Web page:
Type "invest in student accommodation" into Google and the search results seem compelling. Advertisements claim that in return for a relatively modest sum you can achieve guaranteed returns of anything from 7%-10% a year on a fully tenanted, fully managed buy-to-let investment. But investors should do their homework before parting with their money. Behind the glossy advertisements for purpose-built student accommodation lie high-risk, illiquid investments.
The student "pods" advertised to "savvy" investors are usually top-end, en-suite studios in buildings offering residents services such as high-speed broadband, gyms, cafes, and cycle storage. Buildings tend to be in city-centre locations with units appearing cheap compared with other properties in the same area. But the first problem investors might encounter if they want to buy one is that most mortgage lenders won't lend on pods. "If a bank doesn't think it's a safe bet, then you should stay well clear," says Robert Bence of the Property Hub forum. "The reason they won't lend is that if they had to repossess a student pod they wouldn't be able to sell it."
Rental guarantees may sound reassuring, but they're not
Assuming you can muster the cash to buy a student property outright, the rental guarantees offered by developers might sound reassuring and lucrative: studentproperty.org offers returns of up to 10% fixed for up to five years; Urbane Brix advertises average annual yields of 9%; Sterling Woodrow mentions 10% assured income for three or more years. But if these yields sound too good to be true, it's because they often are. Once the guaranteed period has expired, investors often find the real market rate for rents is much lower than they were initially told. In other cases the guaranteed rents and returns fail to materialise or last as long as they should.
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"A quick bit of research will show you that many pods are advertised at a rent much higher than what the market dictates and that's because the guaranteed rent is baked into the price you pay," says Bence. Management charges are another factor to take into account. Unfortunately, managing agents of blocks of flats have a reputation for overcharging and under-delivering.
Assuming none of this puts you off and you buy a student unit, you could then run into problems if you want to sell later on. With a traditional buy-to-let property you can sell to the whole of the market. But your options are much more limited if you want to sell a student pod: you'll need to find another cash-rich investor. The lack of exit options also affect pods' prospects for capital growth.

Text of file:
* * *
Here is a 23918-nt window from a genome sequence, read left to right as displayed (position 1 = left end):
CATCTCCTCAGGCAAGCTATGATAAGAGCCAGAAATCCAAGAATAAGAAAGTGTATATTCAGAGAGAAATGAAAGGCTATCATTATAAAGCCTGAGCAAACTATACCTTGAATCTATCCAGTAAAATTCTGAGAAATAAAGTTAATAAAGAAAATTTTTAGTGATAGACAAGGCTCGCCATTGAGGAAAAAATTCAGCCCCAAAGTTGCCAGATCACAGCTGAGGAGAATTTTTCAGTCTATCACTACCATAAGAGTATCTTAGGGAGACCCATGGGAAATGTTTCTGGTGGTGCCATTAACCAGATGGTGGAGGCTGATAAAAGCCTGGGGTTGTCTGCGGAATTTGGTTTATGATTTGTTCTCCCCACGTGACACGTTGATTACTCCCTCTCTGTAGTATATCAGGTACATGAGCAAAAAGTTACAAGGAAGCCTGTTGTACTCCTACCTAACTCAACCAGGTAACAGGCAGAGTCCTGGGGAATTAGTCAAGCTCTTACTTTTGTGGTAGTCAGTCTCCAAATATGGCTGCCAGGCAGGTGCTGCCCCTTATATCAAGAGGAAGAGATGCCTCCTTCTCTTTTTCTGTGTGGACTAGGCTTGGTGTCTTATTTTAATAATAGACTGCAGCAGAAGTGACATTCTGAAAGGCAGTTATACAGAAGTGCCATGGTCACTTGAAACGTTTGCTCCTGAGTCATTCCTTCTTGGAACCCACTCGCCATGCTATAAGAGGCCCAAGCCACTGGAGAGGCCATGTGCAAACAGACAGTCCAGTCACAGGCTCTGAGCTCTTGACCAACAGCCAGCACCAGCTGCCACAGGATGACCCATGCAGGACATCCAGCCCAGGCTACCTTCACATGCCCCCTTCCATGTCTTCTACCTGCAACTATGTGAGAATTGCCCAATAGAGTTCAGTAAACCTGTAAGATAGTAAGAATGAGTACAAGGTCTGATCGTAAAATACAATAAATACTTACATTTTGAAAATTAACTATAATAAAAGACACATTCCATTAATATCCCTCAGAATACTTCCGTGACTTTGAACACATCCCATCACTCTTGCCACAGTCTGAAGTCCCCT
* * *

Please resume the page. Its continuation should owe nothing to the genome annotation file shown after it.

Student property is high-performing, but only for some
If student units are such a risky investment, why is this type of accommodation often described as one of the best-performing asset classes? These claims often fail to mention that they're talking about institutional investment, where pension funds and similar institutions buy whole blocks of units, or lease buildings from a university. They have a lot more control over their investment, enough capital to survive void periods or rent arrears, and an exit strategy that involves selling the block as a whole. The risks to individual investors buying single units are much higher. Especially keen investors might be better off researching the specialist trusts in the sector, such as Empiric Student Property (LSE: ESP), GCP Student Living (LSE: DIGS) or Unite Group (LSE: UTG).
Emma Lunn is a multi-award-winning journalist who specialises in personal finance and consumer issues. With more than 18 years’ experience in personal finance, Emma has covered topics including mortgages, first-time buyers, leasehold, banking, debt, budgeting, broadband, energy, pensions and investments. Emma’s one of the most prolific freelance personal finance journalists with a back catalogue of work in newspapers such as The Guardian, The Independent, The Daily Telegraph, the Mail on Sunday and the Mirror. As a freelancer she has also completed various in-house contracts at The Guardian, The Independent, Mortgage Solutions, Orange and Moneywise.
She also writes regularly for specialist magazines and websites such as Property Hub, Mortgage Strategy and YourMoney.com. She’s particularly proud of her work writing about the leasehold sector and a Guardian front-page story about a dodgy landlord. She has a real passion for helping people learn about money – especially when many people are struggling to get by in today’s challenging economic climate – and prides herself on simplifying complex subjects.
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